Tool Basics Part 2
So clarity is kind of like a contrast adjustment, but if we go back to fantastic Sketch so let's draw a nice histogram, zero, 255. So what clarity does it's still a contrast adjustment but it's really only dealing with this part. So we're gonna avoid doing much to the shadows and we're gonna avoid doing much to the highlights. So it's purely a mid-tone adjustment and the benefit of that means you can push it quite hard you can get a nice pop from the image, but without horrible shadows and horrible highlights. So if we take this image and we do contrast for example and we push it and we push it and we push it we've got no detail left down here we've kinda got no highlight detail left, saturation's gone a bit ugly, it's not necessarily what we wanted to do, but if we take clarity, we can push that relatively hard and it gives us a nice mid-tone pop, but still maintaining pretty good detail in shadows and highlights and so on. Now there's four methods of clarity, which might sound excess...
ive but they all have a slightly different action on adjusting that. So let's just zoom in that a bit closer so there's these four methods: natural, punch, neutral and classic. Most of the time you're probably gonna stick with natural. If we stay at say max points a hundred and then we go to punch you might be able to see a tiny shift in the color. So punch just gives you a bit more of a kick in the pants for saturation adjustment. So if we go back to neutral and look at the warm tones, here for example, let's just ever so slightly, pop. And it's a bit of a stronger clarity as well. Neutral is sort of somewhere in the middle as you can see if we go back to natural, there's not really much between neutral and natural. The main difference is that natural does kinda a better job, when you want to push it harder. So quite often if you think of a building in front of a blue sky and you add lots of clarity you start to see halos around things. So natural works very well if you need to push that adjustment harder. The last one classic, is actually a really old kind of algorithm from catch one six and you can see it's worlds apart from the latest one. Some people still quite like to use it so again, experiment see what you think. But personally I'm sticking with natural most of the time. You can see it's really the kind of magic slider for any image it works, works really really nicely. Underneath that we have structure, which basically does that it enhances structure. So anything with sorta fine detail like this rusty metal, if we just bring this up then you see these scratches. I'm kind of being obsessive so you can see what it does, but if we just preview that and then let go. Anything with sort of edge definition gets an increase. In terms of other sort of examples, also with whoops, fur structures quite good at increasing fur definition, or anything with animals. If we take one of Drew's penguins for example. Then a little dab of structure, we look at the feathers, are they feathers? I think they're feathers and helps to just increase that structure like so. So structure is not a contrast adjustment, it's boosting that edge definition and such. So let's drop that down yeah so again, no right or wrong to what you should use here and if we probably look at the penguin, if we do relatively hard clarity adjustment, let's go to a 100% and then switch to punch. Then you can see, it's just a bit more aggressive and if we look at the saturation of the colors here. Probably on the beaks a good place to look and it just ups it a little bit more. The last one to look at in this particular tool tab is vignetting, and this is actually really, really simple to understand. So if we just reset that, for example. Vignetting just applies a creative vignette to the image. There's very sorta little influence you can have over it. Except, darken or lighten like so. Personally, I think it does a really nice job of adding a vignette, 'cause it's a really nice blend from the outside in, it's got a really nice roll off so it's not like an obvious vignette. It's a very natural, nice looking vignette. It's not like you see a big kind of bright halo in the middle, and everything goes to black on the edges. You've got a few different methods so elliptic on crop means basically it will follow the crop. So as I move the crop, then the vignettes gonna follow that. We've got circular which just gives you a slightly different shape on the crop. So you might prefer how that vignette looks to the elliptical for example, and you've also got circular which kind of disregards the current crop and I can't really think of a good use, (laughs) why you would use that. But it's there so elliptical or circular tends to give you a really nice effect on there. So if you only ever spend your time in the exposure tool tab you can actually take images a very long way. When you saw earlier, that even just with white balance exposure and levels. You can take a very dull, flat image into something pretty punchy. Inviting clarity as well, you've got that extra mid-tone boost and then really you're on the way to some really good image processing.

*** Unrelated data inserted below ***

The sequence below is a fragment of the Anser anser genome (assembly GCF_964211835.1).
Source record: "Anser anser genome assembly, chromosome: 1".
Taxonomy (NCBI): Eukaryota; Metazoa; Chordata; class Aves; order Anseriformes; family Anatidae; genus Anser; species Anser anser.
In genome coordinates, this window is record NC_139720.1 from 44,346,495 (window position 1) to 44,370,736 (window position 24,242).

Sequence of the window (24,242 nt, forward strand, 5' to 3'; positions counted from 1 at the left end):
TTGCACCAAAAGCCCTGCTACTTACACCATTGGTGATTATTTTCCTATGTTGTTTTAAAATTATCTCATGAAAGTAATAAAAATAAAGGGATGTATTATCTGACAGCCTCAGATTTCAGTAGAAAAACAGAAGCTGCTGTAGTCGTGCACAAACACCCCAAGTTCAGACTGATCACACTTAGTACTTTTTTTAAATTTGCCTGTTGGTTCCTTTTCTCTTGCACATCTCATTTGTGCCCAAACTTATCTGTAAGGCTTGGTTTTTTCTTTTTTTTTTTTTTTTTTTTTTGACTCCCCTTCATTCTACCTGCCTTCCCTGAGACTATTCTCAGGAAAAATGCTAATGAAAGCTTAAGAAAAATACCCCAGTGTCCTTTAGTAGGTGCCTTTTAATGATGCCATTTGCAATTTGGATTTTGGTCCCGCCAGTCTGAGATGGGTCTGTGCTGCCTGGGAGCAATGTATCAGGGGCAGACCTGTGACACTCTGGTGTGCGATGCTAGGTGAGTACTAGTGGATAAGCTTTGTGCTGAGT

Imagine if you could capture, tether, adjust color gradient, and manage files in one program? Enter Capture One and, David Grover, a Capture One educator and expert. In this class, you'll learn how to maximize every shot. Here's what you'll learn:
With Capture One, manage your photos and edit all-in-one program for a simple streamlined process.
- The interface and tools, so you can customize a workflow suited to your needs
- Techniques to grow a searchable and automated image catalog
- Ways to simplify your workflow so you can tether and adjust your RAW files WHILE you shoot
- Tips on using the color management tools to get that cinematic crisp look
Software Used: Capture One Pro 10, Adobe Lightroom CC 2015.4 - 2015.8